Jewish Foods of the World
The Mediterranean Basin
by Daniel Rogov
From the culinary point of view, Greece, Turkey and Israel share far more than the Eastern rim of the Mediterranean Basin. In the homes and restaurants of each of the three nations, spices and herbs are used lavishly as are the various members of the onion family, including garlic; olives are so adored that they are consumed at breakfast, lunch and dinner and the principle cooking oil is olive oil; yogurt is used widely; sweets are much appreciated; and fresh fruits are sometimes attributed god-like qualities. More than this, the most popular vegetable, whether in Tel Aviv, Athens or Istanbul is eggplant which can be roasted, grilled, stuffed, or pureed with the sesame-seed based tchina sauce, and any vegetable large enough to be stuffed invariably winds up filled with one combination or another of meat, rice and vegetables. In every one of these cities, coffee and tea are indispensable to civilized life, serving as the focal point for social and business meetings. Because of the large number of immigrants to Israel from both of these countries, Greek and Turkish influences on the Israeli cuisine, both in homes and restaurants, are happily inescapable.
Once at the center of the Ottoman Empire, the cuisine of Turkey had an enormous influence on the dining styles of many Middle-Eastern nations, Israel perhaps being first among these. Because the Turks borrowed a great deal from their neighbors, modern Turkish cookery is influenced by that of the Greeks, Iranians, Kurds, Armenians, Romanians and Albanians. If one were to seek the archetypal Middle-Eastern cuisine, it would surely be that of Turkey.
Because Turkey was a Moslem nation, pork was a forbidden food. This in turn meant that the Jews of Istanbul, Ankara and Izmir had very few problems in adopting this cuisine to their tables. So compatible with local customs were the dietary traditions of Jews, that some of the most famous restaurants in the cities were owned by Jewish families. Dining out is important to Turks, and both restaurants and street vendors are an important part of the culture. As in Istanbul, many of the Turkish restaurants in Israel stay open until quite late at night and in the local souks (outdoor markets), street-side food vendors may be found from the small hours of the morning selling anything from spit roasted lamb, white cheeses, grilled fish, spiced chickpeas and candied fruits. Also having made its way to the Israeli table is the occasional use of the rose water that Turks so adore.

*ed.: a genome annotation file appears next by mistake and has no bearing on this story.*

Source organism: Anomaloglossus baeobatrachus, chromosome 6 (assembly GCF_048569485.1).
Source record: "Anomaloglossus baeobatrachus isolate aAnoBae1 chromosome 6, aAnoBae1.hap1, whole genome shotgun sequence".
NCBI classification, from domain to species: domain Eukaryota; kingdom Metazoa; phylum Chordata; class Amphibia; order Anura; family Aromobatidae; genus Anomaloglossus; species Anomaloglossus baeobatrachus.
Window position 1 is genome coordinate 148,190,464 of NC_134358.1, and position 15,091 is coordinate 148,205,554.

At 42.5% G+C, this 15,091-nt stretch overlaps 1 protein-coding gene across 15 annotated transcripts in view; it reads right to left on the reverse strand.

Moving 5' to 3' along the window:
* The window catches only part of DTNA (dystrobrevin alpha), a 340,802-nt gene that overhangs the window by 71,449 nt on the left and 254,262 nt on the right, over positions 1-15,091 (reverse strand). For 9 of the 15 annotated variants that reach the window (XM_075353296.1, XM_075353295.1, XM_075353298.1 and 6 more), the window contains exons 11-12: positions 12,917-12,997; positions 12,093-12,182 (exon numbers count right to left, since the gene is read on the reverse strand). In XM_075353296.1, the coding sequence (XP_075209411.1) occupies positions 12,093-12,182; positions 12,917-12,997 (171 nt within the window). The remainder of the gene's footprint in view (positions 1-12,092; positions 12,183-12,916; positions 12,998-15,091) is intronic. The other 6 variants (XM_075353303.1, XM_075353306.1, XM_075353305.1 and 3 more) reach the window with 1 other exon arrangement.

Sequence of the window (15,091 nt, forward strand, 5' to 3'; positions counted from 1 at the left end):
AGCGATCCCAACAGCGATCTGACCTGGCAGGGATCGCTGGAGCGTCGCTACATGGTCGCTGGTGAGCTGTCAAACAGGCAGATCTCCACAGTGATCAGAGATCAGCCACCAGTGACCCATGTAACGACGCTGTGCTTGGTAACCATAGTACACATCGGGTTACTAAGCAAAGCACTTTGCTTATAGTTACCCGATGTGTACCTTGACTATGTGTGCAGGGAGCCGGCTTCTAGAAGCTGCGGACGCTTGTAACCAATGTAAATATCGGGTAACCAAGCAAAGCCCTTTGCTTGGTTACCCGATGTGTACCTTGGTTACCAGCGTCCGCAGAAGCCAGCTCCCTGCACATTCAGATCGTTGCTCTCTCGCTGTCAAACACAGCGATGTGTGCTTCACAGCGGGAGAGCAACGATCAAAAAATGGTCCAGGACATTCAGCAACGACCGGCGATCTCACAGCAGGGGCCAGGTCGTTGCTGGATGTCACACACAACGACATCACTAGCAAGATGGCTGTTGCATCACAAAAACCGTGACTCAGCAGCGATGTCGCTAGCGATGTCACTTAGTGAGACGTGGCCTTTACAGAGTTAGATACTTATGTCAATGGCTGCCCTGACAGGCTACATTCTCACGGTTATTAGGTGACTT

Because pork and seafood are the most popular ingredients in many Greek dishes, one might think that it would have been difficult to adapt Hellenic cuisine to the requirements of the Jewish communities within Greece and later, of those Greeks who immigrated to Israel. This was not the case, however, for Greek cookery has always had a wide latitude for culinary inventiveness. In this inventiveness, the Jewish communities of Corfu and Thessaloniki did well; so well, in fact, that many originally Jewish recipes have become standard offerings in most Greek homes and restaurants.
The two keys to truly excellent Greek food, which has attained enormous popularity within Israel, are simplicity and conviviality. Cooking materials, methods and ingredients tend to be simple, not complex, and this is one of the great strengths of the food - whether it is consumed in the tavernas of Athens or Cos, in Israeli seaside restaurants or in the homes of Greek Israelis throughout the country.
Anyone who enjoys the Greek cuisine knows that there are no Greek gastronomic encyclopedias and there are practically no formal rules for cooks. Improvisation is always in order, adding just a bit of this or that, always increasing the pleasure of the meal. Above all, whether in the preparation or the consumption, Greek cuisine should be pleasurable.
The following recipes are examples of Greek meals.
Daniel Rogov is the restaurant and wine critic for the daily newspaper Ha'aretz. He is also the senior writer for Wine and Gourmet Magazine and contributes culinary and wine articles to newspapers in Europe and the United States.
Source: Israeli Foreign Ministry and Rogov's Ramblings. Reprinted with permission.